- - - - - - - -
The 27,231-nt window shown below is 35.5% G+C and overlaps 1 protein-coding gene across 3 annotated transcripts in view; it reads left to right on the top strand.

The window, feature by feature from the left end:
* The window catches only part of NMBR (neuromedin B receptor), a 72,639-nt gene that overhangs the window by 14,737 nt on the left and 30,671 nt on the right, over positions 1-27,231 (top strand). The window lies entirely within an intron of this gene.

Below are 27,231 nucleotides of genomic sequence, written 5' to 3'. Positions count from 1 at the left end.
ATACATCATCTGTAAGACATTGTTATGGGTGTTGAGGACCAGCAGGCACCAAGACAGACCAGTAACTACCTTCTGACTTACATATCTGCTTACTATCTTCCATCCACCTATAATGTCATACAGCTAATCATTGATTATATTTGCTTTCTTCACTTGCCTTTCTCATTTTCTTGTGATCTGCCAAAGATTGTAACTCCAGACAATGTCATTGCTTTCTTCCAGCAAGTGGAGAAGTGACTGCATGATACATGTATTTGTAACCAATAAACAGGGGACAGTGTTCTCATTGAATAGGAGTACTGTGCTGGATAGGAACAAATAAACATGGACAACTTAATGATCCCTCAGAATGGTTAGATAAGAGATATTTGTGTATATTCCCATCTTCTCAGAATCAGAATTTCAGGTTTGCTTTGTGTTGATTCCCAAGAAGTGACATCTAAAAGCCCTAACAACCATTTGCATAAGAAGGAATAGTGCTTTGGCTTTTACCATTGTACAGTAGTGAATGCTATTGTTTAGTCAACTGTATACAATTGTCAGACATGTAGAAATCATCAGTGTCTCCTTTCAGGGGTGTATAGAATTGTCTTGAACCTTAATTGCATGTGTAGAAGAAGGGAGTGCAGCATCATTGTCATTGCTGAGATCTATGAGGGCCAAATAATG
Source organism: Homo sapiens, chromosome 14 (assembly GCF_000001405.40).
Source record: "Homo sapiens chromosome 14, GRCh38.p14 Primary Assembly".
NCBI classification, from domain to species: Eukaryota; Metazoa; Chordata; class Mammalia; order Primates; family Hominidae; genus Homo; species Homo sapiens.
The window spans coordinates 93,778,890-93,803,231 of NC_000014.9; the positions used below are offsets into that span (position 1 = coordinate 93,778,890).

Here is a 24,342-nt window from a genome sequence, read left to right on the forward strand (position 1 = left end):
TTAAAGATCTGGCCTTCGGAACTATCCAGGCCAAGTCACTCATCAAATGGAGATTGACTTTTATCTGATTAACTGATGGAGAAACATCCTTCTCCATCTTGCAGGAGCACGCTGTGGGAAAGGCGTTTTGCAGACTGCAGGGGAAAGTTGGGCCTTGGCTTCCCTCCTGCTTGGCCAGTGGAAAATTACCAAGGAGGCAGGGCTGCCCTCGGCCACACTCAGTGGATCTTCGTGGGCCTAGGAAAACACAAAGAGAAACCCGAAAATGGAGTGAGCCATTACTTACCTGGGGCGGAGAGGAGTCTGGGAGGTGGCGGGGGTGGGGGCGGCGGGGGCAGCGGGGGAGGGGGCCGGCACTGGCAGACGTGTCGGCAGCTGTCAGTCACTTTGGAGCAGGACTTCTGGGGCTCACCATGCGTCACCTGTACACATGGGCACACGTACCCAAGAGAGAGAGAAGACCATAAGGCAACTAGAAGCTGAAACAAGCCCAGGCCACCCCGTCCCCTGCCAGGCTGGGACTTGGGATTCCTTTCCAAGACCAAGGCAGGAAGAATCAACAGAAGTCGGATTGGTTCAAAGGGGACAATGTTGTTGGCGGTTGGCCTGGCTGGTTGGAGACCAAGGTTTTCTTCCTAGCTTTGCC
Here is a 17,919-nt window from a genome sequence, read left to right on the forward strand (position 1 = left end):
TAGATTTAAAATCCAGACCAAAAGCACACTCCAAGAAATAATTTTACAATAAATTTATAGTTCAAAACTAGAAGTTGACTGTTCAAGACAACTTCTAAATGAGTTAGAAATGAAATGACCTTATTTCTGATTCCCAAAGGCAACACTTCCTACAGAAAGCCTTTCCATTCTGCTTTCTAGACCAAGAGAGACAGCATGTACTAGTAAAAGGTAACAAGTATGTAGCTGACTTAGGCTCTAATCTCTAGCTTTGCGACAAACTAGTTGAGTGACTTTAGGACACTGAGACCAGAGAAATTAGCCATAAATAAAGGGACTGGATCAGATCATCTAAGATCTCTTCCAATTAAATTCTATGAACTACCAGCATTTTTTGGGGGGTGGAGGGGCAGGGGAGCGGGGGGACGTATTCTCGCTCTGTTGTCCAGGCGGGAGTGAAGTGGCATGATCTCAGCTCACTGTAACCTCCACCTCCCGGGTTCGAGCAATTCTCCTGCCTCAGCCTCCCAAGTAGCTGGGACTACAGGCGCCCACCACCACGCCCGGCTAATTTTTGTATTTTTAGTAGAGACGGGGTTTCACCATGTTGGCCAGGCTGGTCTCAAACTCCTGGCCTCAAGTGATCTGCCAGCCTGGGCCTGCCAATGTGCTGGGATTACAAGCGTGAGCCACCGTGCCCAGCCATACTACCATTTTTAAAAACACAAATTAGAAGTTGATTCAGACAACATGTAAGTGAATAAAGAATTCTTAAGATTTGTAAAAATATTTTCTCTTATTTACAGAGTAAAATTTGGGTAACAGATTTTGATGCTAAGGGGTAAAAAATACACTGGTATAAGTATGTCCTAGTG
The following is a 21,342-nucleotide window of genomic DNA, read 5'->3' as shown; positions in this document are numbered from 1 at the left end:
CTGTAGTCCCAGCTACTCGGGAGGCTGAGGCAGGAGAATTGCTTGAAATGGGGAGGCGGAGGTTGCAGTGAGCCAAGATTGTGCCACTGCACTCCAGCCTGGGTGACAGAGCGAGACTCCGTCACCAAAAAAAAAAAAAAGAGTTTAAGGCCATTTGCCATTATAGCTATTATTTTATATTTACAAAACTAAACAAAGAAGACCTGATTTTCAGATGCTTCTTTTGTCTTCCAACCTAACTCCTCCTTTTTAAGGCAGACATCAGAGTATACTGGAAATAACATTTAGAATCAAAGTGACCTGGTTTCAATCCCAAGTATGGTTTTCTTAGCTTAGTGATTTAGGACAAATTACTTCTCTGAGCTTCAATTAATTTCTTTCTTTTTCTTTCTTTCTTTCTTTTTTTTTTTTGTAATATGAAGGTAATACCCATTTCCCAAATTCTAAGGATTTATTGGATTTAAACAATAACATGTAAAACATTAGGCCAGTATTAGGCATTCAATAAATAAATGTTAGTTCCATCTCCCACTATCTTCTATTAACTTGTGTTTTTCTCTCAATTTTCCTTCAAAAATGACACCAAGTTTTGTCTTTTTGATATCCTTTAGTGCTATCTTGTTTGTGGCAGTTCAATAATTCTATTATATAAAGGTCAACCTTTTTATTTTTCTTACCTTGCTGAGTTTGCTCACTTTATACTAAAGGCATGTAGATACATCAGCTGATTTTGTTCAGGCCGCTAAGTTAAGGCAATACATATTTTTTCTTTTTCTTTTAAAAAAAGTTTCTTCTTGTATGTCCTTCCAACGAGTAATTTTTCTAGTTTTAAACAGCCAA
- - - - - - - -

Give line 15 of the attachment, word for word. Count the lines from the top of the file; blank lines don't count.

CTGTAGTCCCAGCTACTCGGGAGGCTGAGGCAGGAGAATTGCTTGAAATGGGGAGGCGGAGGTTGCAGTGAGCCAAGATTGTGCCACTGCACTCCAGCCTGGGTGACAGAGCGAGACTCCGTCACCAAAAAAAAAAAAAAGAGTTTAAGGCCATTTGCCATTATAGCTATTATTTTATATTTACAAAACTAAACAAAGAAGACCTGATTTTCAGATGCTTCTTTTGTCTTCCAACCTAACTCCTCCTTTTTAAGGCAGACATCAGAGTATACTGGAAATAACATTTAGAATCAAAGTGACCTGGTTTCAATCCCAAGTATGGTTTTCTTAGCTTAGTGATTTAGGACAAATTACTTCTCTGAGCTTCAATTAATTTCTTTCTTTTTCTTTCTTTCTTTCTTTTTTTTTTTTGTAATATGAAGGTAATACCCATTTCCCAAATTCTAAGGATTTATTGGATTTAAACAATAACATGTAAAACATTAGGCCAGTATTAGGCATTCAATAAATAAATGTTAGTTCCATCTCCCACTATCTTCTATTAACTTGTGTTTTTCTCTCAATTTTCCTTCAAAAATGACACCAAGTTTTGTCTTTTTGATATCCTTTAGTGCTATCTTGTTTGTGGCAGTTCAATAATTCTATTATATAAAGGTCAACCTTTTTATTTTTCTTACCTTGCTGAGTTTGCTCACTTTATACTAAAGGCATGTAGATACATCAGCTGATTTTGTTCAGGCCGCTAAGTTAAGGCAATACATATTTTTTCTTTTTCTTTTAAAAAAAGTTTCTTCTTGTATGTCCTTCCAACGAGTAATTTTTCTAGTTTTAAACAGCCAA